This is one of the most commonly asked questions in the context of automobile insurance. There is no clear answer to this question. An array of variables are in play ranging from the type of insurance to the coverages following the vehicle to those that follow the driver and so on. The general rule of thumb is auto insurance follows the vehicle as opposed to the driver. However, there are exceptions. The details of each claim differ as insurance laws and coverages hinge on the policy, the coverage level and a number of other factors.
Collision and Comprehensive: Driver or Car?
Collision and comprehensive auto insurance follow the automobile as opposed to the driver. These coverages are necessary to cover the damage to the insured vehicle following an accident or vehicle vandalism. In other words, someone who loans their automobile also loans their comprehensive and collision coverage. Comprehensive coverage is essential as it applies to nearly everything. There are usually some stipulations in place in terms of who is allowed to drive the vehicle for coverage to remain intact.
If the driver in question is not a family member or other person designated as a driver covered under the policy, comprehensive and collision might not apply. When in doubt, check with your auto insurance provider before lending your vehicle to a friend or anyone else. In general, family members such as one’s spouse or children qualify as insured parties yet it does not hurt to ask before ceding control of your vehicle to someone else.
Liability Coverage: Driver or Car?
Liability insurance coverage is tied to the driver, regardless of which vehicle is in operation. As long a the vehicle qualifies as eligible, liability insurance coverage will apply to the driver. Every single state but for one (New Hampshire) mandates liability insurance coverage for drivers. This coverage is necessary to protect the insured party, meaning the driver, when operating an automobile owned by another person. This driver is typically covered with his or her own car insurance.
What About Other Drivers Operating the Insured Party’s Vehicle?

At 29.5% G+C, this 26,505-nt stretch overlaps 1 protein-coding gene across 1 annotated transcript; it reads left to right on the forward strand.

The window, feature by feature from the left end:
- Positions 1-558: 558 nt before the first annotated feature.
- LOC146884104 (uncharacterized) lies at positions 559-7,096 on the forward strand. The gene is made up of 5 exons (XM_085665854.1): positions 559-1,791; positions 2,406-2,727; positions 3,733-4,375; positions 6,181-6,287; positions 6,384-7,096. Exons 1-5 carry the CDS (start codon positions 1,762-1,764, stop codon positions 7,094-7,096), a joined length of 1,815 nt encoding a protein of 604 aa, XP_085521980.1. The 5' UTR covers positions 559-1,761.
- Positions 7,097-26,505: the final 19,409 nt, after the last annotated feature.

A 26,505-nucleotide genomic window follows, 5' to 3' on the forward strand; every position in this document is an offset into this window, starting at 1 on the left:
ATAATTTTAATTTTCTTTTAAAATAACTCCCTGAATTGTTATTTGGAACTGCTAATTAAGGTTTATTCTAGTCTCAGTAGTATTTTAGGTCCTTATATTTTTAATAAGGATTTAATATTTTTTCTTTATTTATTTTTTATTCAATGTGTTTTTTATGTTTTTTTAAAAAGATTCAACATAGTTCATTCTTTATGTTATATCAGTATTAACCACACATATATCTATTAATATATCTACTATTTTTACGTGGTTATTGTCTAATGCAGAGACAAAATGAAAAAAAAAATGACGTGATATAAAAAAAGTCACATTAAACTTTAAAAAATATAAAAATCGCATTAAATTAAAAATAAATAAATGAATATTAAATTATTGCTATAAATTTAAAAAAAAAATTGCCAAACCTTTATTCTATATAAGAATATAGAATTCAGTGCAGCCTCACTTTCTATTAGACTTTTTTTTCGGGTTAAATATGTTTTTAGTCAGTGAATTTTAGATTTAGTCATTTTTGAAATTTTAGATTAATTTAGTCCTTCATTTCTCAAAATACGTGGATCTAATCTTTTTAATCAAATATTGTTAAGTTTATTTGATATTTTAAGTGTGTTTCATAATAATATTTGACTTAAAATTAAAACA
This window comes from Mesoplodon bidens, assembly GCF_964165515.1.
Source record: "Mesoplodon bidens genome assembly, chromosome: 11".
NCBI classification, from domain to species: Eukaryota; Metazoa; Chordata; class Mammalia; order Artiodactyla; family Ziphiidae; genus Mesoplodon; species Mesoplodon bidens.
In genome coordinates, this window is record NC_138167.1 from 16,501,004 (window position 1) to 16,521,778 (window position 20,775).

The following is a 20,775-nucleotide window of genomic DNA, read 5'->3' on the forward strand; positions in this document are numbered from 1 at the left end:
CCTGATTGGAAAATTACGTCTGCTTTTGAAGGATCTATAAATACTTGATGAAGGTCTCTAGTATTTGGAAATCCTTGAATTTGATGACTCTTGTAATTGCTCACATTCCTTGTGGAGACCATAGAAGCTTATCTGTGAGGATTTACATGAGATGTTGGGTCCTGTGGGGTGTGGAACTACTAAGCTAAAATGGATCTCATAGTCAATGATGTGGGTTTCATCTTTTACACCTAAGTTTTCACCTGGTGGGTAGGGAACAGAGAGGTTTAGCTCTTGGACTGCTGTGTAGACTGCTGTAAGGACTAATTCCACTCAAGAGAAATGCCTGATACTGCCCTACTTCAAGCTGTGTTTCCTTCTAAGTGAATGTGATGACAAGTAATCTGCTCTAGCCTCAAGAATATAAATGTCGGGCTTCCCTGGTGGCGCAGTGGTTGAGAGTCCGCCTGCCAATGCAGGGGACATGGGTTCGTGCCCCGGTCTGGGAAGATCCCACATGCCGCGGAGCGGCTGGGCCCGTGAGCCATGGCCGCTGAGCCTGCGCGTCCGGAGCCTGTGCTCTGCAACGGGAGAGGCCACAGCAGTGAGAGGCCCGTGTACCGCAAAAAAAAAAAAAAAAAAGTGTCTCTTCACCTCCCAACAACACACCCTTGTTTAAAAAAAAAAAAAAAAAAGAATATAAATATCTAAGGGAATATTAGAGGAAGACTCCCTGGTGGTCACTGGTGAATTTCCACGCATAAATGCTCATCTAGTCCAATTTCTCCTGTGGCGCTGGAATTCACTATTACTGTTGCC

If an insured driver lets other drivers operate his or her vehicle, the language of the specific auto insurance policy dictates the extent of coverage or if coverage is applicable in the first place. Auto policy liability terms typically cover permissive use yet there are exceptions. Even the residency status of the driver in question matters. In general, those living in the insured party’s home are covered. However, coverage can be limited based on a number of factors detailed in the auto insurance policy.
Bodily Injury and Med Pay Coverage
Bodily Injury Coverage and Medical Payments Coverage (Med Pay) typically follow the driver instead of the automobile. Med Pay proves helpful in instances in which the insured party or the passengers in the vehicle are injured, regardless of fault. This coverage sticks with the driver. In some cases, this coverage even covers the insured party when riding a bike or walking. The coverage even has the potential to follow the driver when renting a vehicle. The logic in applying coverage for a rental vehicle is that this vehicle is a temporary substitute for the driver’s primary vehicle so it should also be insured.
Though rare, it is possible for Med Pay to follow the automobile. As an example, if those riding in a vehicle are involved in an accident and lack coverage, Med Pay coverage can kick in to cover the costs related to their injuries.
Auto insurers define permissive drivers as those who are not a family member and not listed on the auto insurance policy. Such an individual is usually covered in most states yet the extent of coverage differs by each unique policy. As long as you provide the individual with permission to drive the vehicle, he or she will be covered by your insurance as opposed to his or her own policy. This driver’s insurance might apply in the event that damages exceed those of your coverage limits.
If the damages are beyond your insurance coverage maximum and the other driver does not have his own insurance, you might be legally liable for the difference. This is precisely why you should think twice before lending your vehicle to anyone. If he or she is careless, you might end up paying higher monthly auto insurance premiums to compensate for a mistake you did not make.
What About Non-Permitted Drivers?
Those who take an automobile without the owner’s permission are referred to as non-permitted drivers. Damages stemming from an accident in which a non-permitted driver was behind the wheel are not covered by the owner’s auto insurance policy. The challenge lies in proving the individual in question was not permitted to operate the vehicle. Unfortunately, if the driver behind the wheel lacks insurance, it will be difficult to recoup damages.